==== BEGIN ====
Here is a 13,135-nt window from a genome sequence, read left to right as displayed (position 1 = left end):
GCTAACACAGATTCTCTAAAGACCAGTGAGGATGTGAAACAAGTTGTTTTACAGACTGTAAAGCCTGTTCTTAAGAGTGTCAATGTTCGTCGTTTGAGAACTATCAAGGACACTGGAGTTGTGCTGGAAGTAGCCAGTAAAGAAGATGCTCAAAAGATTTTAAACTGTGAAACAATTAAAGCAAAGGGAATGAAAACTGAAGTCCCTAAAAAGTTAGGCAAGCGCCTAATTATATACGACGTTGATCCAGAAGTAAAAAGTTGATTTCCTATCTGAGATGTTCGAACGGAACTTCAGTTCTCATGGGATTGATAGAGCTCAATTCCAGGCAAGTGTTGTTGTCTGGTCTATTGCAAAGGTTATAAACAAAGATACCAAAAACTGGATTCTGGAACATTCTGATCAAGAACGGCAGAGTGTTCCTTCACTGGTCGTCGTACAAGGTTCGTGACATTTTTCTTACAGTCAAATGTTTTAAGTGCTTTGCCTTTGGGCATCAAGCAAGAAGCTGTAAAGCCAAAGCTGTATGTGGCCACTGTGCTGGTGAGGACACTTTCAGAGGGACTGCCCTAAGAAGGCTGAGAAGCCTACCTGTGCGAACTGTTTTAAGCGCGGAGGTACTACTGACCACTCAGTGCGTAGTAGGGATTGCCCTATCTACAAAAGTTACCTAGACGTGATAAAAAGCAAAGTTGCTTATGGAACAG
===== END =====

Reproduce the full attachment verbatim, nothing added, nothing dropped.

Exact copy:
Here is a 13,135-nt window from a genome sequence, read left to right as displayed (position 1 = left end):
GCTAACACAGATTCTCTAAAGACCAGTGAGGATGTGAAACAAGTTGTTTTACAGACTGTAAAGCCTGTTCTTAAGAGTGTCAATGTTCGTCGTTTGAGAACTATCAAGGACACTGGAGTTGTGCTGGAAGTAGCCAGTAAAGAAGATGCTCAAAAGATTTTAAACTGTGAAACAATTAAAGCAAAGGGAATGAAAACTGAAGTCCCTAAAAAGTTAGGCAAGCGCCTAATTATATACGACGTTGATCCAGAAGTAAAAAGTTGATTTCCTATCTGAGATGTTCGAACGGAACTTCAGTTCTCATGGGATTGATAGAGCTCAATTCCAGGCAAGTGTTGTTGTCTGGTCTATTGCAAAGGTTATAAACAAAGATACCAAAAACTGGATTCTGGAACATTCTGATCAAGAACGGCAGAGTGTTCCTTCACTGGTCGTCGTACAAGGTTCGTGACATTTTTCTTACAGTCAAATGTTTTAAGTGCTTTGCCTTTGGGCATCAAGCAAGAAGCTGTAAAGCCAAAGCTGTATGTGGCCACTGTGCTGGTGAGGACACTTTCAGAGGGACTGCCCTAAGAAGGCTGAGAAGCCTACCTGTGCGAACTGTTTTAAGCGCGGAGGTACTACTGACCACTCAGTGCGTAGTAGGGATTGCCCTATCTACAAAAGTTACCTAGACGTGATAAAAAGCAAAGTTGCTTATGGAACAG